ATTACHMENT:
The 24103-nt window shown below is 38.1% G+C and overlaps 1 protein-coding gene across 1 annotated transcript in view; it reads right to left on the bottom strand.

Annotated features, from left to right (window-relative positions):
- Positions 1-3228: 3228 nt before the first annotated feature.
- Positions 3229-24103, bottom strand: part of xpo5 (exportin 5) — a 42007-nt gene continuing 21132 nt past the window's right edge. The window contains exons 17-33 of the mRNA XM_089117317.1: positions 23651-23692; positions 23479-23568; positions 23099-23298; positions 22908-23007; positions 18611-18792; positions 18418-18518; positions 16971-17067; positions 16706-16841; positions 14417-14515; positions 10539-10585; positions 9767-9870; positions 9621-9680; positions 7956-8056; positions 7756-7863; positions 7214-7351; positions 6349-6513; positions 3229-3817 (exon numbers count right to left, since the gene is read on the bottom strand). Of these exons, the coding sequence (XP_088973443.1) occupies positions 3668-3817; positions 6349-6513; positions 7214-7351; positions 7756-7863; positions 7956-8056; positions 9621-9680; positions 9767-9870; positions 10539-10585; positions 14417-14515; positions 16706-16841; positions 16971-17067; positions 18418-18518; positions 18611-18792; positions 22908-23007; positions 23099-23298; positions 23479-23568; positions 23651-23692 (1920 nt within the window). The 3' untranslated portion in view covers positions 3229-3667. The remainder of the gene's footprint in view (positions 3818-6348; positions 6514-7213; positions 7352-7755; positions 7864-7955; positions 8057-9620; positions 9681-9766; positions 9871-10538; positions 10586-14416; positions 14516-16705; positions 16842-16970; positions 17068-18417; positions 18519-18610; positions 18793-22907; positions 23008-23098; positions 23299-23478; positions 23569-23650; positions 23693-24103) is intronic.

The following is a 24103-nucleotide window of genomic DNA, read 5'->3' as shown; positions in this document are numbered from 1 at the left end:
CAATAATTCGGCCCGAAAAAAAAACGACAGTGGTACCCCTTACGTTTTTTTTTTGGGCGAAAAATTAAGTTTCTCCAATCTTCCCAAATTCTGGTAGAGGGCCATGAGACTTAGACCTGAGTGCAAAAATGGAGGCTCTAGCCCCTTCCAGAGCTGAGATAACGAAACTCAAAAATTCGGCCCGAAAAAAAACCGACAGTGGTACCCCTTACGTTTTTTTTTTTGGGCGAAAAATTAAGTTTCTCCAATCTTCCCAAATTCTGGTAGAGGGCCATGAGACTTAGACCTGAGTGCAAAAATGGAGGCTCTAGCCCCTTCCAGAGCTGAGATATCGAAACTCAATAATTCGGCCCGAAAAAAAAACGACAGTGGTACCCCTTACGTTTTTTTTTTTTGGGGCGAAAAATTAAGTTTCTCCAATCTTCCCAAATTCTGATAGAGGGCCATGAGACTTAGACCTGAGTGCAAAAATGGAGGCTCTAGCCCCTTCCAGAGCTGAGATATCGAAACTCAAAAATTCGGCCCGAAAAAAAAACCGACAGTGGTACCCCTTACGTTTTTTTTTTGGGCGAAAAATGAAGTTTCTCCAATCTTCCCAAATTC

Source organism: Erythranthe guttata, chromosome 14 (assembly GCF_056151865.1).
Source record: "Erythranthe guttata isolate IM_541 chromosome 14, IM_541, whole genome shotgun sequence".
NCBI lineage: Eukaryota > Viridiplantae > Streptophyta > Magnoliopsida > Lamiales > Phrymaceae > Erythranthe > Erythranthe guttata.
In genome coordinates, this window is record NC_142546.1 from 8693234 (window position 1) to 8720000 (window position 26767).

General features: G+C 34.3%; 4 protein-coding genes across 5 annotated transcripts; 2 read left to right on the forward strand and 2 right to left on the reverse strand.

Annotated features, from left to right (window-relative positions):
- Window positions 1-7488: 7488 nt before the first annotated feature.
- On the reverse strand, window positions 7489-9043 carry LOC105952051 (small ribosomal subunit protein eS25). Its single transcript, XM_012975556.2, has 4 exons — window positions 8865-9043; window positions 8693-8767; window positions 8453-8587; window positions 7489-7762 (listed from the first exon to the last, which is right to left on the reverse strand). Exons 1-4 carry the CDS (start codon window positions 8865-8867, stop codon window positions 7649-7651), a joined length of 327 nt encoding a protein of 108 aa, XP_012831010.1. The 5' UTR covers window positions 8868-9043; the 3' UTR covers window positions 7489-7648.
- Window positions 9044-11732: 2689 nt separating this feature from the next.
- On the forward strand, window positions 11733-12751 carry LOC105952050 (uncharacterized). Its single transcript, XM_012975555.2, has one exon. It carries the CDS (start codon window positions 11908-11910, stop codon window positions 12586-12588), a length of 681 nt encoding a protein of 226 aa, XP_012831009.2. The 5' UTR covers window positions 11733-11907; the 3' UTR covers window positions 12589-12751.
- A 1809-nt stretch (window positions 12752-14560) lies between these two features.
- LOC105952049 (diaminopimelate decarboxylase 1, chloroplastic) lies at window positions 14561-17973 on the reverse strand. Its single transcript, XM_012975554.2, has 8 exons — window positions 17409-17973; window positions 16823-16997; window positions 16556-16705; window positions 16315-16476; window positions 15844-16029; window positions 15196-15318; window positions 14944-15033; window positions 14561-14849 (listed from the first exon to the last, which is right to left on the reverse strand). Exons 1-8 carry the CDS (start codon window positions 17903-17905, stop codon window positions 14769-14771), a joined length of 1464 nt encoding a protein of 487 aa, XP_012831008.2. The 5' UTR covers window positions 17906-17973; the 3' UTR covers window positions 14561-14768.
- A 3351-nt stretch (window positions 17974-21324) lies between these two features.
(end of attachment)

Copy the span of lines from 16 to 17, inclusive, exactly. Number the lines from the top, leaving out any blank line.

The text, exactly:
- On the forward strand, window positions 11733-12751 carry LOC105952050 (uncharacterized). Its single transcript, XM_012975555.2, has one exon. It carries the CDS (start codon window positions 11908-11910, stop codon window positions 12586-12588), a length of 681 nt encoding a protein of 226 aa, XP_012831009.2. The 5' UTR covers window positions 11733-11907; the 3' UTR covers window positions 12589-12751.
- A 1809-nt stretch (window positions 12752-14560) lies between these two features.